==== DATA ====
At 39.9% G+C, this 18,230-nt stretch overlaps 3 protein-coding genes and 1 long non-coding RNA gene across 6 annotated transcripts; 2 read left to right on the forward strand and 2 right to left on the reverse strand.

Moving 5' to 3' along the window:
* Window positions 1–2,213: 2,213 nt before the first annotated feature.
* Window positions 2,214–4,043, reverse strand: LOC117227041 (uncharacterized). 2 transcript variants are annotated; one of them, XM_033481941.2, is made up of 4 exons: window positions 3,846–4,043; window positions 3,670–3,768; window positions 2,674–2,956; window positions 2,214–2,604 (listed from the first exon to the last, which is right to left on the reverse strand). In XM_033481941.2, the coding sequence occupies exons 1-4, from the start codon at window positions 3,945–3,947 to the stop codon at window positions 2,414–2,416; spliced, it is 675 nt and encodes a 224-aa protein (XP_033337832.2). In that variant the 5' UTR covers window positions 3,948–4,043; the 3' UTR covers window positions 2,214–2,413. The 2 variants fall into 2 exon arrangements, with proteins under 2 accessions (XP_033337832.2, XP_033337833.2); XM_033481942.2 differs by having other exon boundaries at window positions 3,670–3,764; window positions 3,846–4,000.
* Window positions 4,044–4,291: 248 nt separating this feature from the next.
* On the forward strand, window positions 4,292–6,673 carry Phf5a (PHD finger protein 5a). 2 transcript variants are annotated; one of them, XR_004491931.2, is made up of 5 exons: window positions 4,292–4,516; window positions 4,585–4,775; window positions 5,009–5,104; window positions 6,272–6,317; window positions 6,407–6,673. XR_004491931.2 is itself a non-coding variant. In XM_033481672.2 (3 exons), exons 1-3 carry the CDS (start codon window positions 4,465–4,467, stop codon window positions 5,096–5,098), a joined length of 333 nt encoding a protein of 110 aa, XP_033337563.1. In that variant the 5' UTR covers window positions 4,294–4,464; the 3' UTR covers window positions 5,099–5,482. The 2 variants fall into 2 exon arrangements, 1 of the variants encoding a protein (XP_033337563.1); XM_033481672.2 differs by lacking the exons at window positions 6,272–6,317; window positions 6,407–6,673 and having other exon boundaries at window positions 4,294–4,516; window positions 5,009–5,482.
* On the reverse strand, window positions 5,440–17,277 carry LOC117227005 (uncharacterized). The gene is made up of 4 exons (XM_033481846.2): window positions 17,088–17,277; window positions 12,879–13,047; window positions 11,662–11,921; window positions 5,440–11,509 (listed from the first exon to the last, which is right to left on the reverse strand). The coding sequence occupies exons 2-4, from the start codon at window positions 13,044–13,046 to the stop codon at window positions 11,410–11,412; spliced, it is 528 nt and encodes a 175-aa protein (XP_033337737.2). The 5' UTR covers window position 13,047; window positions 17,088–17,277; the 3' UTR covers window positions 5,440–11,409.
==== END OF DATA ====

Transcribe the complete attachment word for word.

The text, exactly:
At 39.9% G+C, this 18,230-nt stretch overlaps 3 protein-coding genes and 1 long non-coding RNA gene across 6 annotated transcripts; 2 read left to right on the forward strand and 2 right to left on the reverse strand.

Moving 5' to 3' along the window:
* Window positions 1–2,213: 2,213 nt before the first annotated feature.
* Window positions 2,214–4,043, reverse strand: LOC117227041 (uncharacterized). 2 transcript variants are annotated; one of them, XM_033481941.2, is made up of 4 exons: window positions 3,846–4,043; window positions 3,670–3,768; window positions 2,674–2,956; window positions 2,214–2,604 (listed from the first exon to the last, which is right to left on the reverse strand). In XM_033481941.2, the coding sequence occupies exons 1-4, from the start codon at window positions 3,945–3,947 to the stop codon at window positions 2,414–2,416; spliced, it is 675 nt and encodes a 224-aa protein (XP_033337832.2). In that variant the 5' UTR covers window positions 3,948–4,043; the 3' UTR covers window positions 2,214–2,413. The 2 variants fall into 2 exon arrangements, with proteins under 2 accessions (XP_033337832.2, XP_033337833.2); XM_033481942.2 differs by having other exon boundaries at window positions 3,670–3,764; window positions 3,846–4,000.
* Window positions 4,044–4,291: 248 nt separating this feature from the next.
* On the forward strand, window positions 4,292–6,673 carry Phf5a (PHD finger protein 5a). 2 transcript variants are annotated; one of them, XR_004491931.2, is made up of 5 exons: window positions 4,292–4,516; window positions 4,585–4,775; window positions 5,009–5,104; window positions 6,272–6,317; window positions 6,407–6,673. XR_004491931.2 is itself a non-coding variant. In XM_033481672.2 (3 exons), exons 1-3 carry the CDS (start codon window positions 4,465–4,467, stop codon window positions 5,096–5,098), a joined length of 333 nt encoding a protein of 110 aa, XP_033337563.1. In that variant the 5' UTR covers window positions 4,294–4,464; the 3' UTR covers window positions 5,099–5,482. The 2 variants fall into 2 exon arrangements, 1 of the variants encoding a protein (XP_033337563.1); XM_033481672.2 differs by lacking the exons at window positions 6,272–6,317; window positions 6,407–6,673 and having other exon boundaries at window positions 4,294–4,516; window positions 5,009–5,482.
* On the reverse strand, window positions 5,440–17,277 carry LOC117227005 (uncharacterized). The gene is made up of 4 exons (XM_033481846.2): window positions 17,088–17,277; window positions 12,879–13,047; window positions 11,662–11,921; window positions 5,440–11,509 (listed from the first exon to the last, which is right to left on the reverse strand). The coding sequence occupies exons 2-4, from the start codon at window positions 13,044–13,046 to the stop codon at window positions 11,410–11,412; spliced, it is 528 nt and encodes a 175-aa protein (XP_033337737.2). The 5' UTR covers window position 13,047; window positions 17,088–17,277; the 3' UTR covers window positions 5,440–11,409.